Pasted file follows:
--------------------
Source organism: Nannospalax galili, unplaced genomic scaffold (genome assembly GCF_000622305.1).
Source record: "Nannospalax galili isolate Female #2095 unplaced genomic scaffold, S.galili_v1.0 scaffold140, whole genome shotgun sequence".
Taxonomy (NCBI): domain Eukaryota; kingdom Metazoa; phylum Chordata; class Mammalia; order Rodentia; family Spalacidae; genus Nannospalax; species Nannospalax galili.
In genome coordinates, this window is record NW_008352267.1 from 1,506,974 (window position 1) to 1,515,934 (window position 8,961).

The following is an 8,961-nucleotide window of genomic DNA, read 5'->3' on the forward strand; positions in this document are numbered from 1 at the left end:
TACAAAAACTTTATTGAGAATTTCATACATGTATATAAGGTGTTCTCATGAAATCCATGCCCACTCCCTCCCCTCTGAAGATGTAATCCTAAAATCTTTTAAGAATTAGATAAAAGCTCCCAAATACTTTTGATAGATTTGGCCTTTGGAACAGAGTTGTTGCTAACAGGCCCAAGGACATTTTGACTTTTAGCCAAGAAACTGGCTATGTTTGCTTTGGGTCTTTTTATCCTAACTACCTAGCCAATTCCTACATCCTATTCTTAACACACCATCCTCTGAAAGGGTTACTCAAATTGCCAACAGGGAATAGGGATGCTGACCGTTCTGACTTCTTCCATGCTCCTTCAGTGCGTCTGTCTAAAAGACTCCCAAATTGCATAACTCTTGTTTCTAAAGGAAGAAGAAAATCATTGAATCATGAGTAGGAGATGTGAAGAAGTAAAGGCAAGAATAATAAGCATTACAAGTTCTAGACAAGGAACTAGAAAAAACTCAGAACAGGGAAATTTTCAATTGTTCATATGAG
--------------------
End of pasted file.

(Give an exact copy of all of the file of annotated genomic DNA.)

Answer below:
Source organism: Nannospalax galili, unplaced genomic scaffold (genome assembly GCF_000622305.1).
Source record: "Nannospalax galili isolate Female #2095 unplaced genomic scaffold, S.galili_v1.0 scaffold140, whole genome shotgun sequence".
Taxonomy (NCBI): domain Eukaryota; kingdom Metazoa; phylum Chordata; class Mammalia; order Rodentia; family Spalacidae; genus Nannospalax; species Nannospalax galili.
In genome coordinates, this window is record NW_008352267.1 from 1,506,974 (window position 1) to 1,515,934 (window position 8,961).

The following is an 8,961-nucleotide window of genomic DNA, read 5'->3' on the forward strand; positions in this document are numbered from 1 at the left end:
TACAAAAACTTTATTGAGAATTTCATACATGTATATAAGGTGTTCTCATGAAATCCATGCCCACTCCCTCCCCTCTGAAGATGTAATCCTAAAATCTTTTAAGAATTAGATAAAAGCTCCCAAATACTTTTGATAGATTTGGCCTTTGGAACAGAGTTGTTGCTAACAGGCCCAAGGACATTTTGACTTTTAGCCAAGAAACTGGCTATGTTTGCTTTGGGTCTTTTTATCCTAACTACCTAGCCAATTCCTACATCCTATTCTTAACACACCATCCTCTGAAAGGGTTACTCAAATTGCCAACAGGGAATAGGGATGCTGACCGTTCTGACTTCTTCCATGCTCCTTCAGTGCGTCTGTCTAAAAGACTCCCAAATTGCATAACTCTTGTTTCTAAAGGAAGAAGAAAATCATTGAATCATGAGTAGGAGATGTGAAGAAGTAAAGGCAAGAATAATAAGCATTACAAGTTCTAGACAAGGAACTAGAAAAAACTCAGAACAGGGAAATTTTCAATTGTTCATATGAG